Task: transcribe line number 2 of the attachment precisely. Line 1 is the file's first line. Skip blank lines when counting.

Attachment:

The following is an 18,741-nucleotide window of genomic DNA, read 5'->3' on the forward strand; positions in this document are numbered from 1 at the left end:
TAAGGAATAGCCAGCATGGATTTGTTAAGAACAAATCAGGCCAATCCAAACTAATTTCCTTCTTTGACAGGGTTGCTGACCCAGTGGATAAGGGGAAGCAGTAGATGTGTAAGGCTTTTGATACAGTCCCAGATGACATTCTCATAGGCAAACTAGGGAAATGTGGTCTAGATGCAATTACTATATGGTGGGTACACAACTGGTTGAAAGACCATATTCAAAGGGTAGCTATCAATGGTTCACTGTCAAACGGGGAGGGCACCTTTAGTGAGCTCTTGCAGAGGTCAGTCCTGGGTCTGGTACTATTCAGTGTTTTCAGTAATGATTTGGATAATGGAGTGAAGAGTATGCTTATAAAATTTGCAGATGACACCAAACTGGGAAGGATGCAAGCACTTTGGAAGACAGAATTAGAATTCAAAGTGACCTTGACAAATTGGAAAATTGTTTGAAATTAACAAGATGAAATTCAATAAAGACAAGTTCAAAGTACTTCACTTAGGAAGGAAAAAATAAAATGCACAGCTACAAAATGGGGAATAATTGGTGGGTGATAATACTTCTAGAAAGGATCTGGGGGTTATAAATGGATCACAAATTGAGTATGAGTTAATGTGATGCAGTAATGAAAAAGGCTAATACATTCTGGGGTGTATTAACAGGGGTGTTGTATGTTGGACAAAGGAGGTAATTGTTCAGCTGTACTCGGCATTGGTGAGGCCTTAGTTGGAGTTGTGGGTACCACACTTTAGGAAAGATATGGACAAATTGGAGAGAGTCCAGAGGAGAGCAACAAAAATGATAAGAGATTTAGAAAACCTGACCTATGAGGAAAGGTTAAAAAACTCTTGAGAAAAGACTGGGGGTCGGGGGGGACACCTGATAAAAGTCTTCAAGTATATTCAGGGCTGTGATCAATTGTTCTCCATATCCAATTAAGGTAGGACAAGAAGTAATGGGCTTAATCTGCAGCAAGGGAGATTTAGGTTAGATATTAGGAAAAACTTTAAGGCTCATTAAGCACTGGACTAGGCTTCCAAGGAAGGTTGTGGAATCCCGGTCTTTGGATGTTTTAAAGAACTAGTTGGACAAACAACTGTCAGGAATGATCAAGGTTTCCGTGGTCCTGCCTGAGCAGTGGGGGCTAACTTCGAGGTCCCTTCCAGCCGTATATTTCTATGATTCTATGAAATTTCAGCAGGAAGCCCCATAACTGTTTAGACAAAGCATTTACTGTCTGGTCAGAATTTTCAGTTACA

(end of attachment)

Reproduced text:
TAAGGAATAGCCAGCATGGATTTGTTAAGAACAAATCAGGCCAATCCAAACTAATTTCCTTCTTTGACAGGGTTGCTGACCCAGTGGATAAGGGGAAGCAGTAGATGTGTAAGGCTTTTGATACAGTCCCAGATGACATTCTCATAGGCAAACTAGGGAAATGTGGTCTAGATGCAATTACTATATGGTGGGTACACAACTGGTTGAAAGACCATATTCAAAGGGTAGCTATCAATGGTTCACTGTCAAACGGGGAGGGCACCTTTAGTGAGCTCTTGCAGAGGTCAGTCCTGGGTCTGGTACTATTCAGTGTTTTCAGTAATGATTTGGATAATGGAGTGAAGAGTATGCTTATAAAATTTGCAGATGACACCAAACTGGGAAGGATGCAAGCACTTTGGAAGACAGAATTAGAATTCAAAGTGACCTTGACAAATTGGAAAATTGTTTGAAATTAACAAGATGAAATTCAATAAAGACAAGTTCAAAGTACTTCACTTAGGAAGGAAAAAATAAAATGCACAGCTACAAAATGGGGAATAATTGGTGGGTGATAATACTTCTAGAAAGGATCTGGGGGTTATAAATGGATCACAAATTGAGTATGAGTTAATGTGATGCAGTAATGAAAAAGGCTAATACATTCTGGGGTGTATTAACAGGGGTGTTGTATGTTGGACAAAGGAGGTAATTGTTCAGCTGTACTCGGCATTGGTGAGGCCTTAGTTGGAGTTGTGGGTACCACACTTTAGGAAAGATATGGACAAATTGGAGAGAGTCCAGAGGAGAGCAACAAAAATGATAAGAGATTTAGAAAACCTGACCTATGAGGAAAGGTTAAAAAACTCTTGAGAAAAGACTGGGGGTCGGGGGGGACACCTGATAAAAGTCTTCAAGTATATTCAGGGCTGTGATCAATTGTTCTCCATATCCAATTAAGGTAGGACAAGAAGTAATGGGCTTAATCTGCAGCAAGGGAGATTTAGGTTAGATATTAGGAAAAACTTTAAGGCTCATTAAGCACTGGACTAGGCTTCCAAGGAAGGTTGTGGAATCCCGGTCTTTGGATGTTTTAAAGAACTAGTTGGACAAACAACTGTCAGGAATGATCAAGGTTTCCGTGGTCCTGCCTGAGCAGTGGGGGCTAACTTCGAGGTCCCTTCCAGCCGTATATTTCTATGATTCTATGAAATTTCAGCAGGAAGCCCCATAACTGTTTAGACAAAGCATTTACTGTCTGGTCAGAATTTTCAGTTACA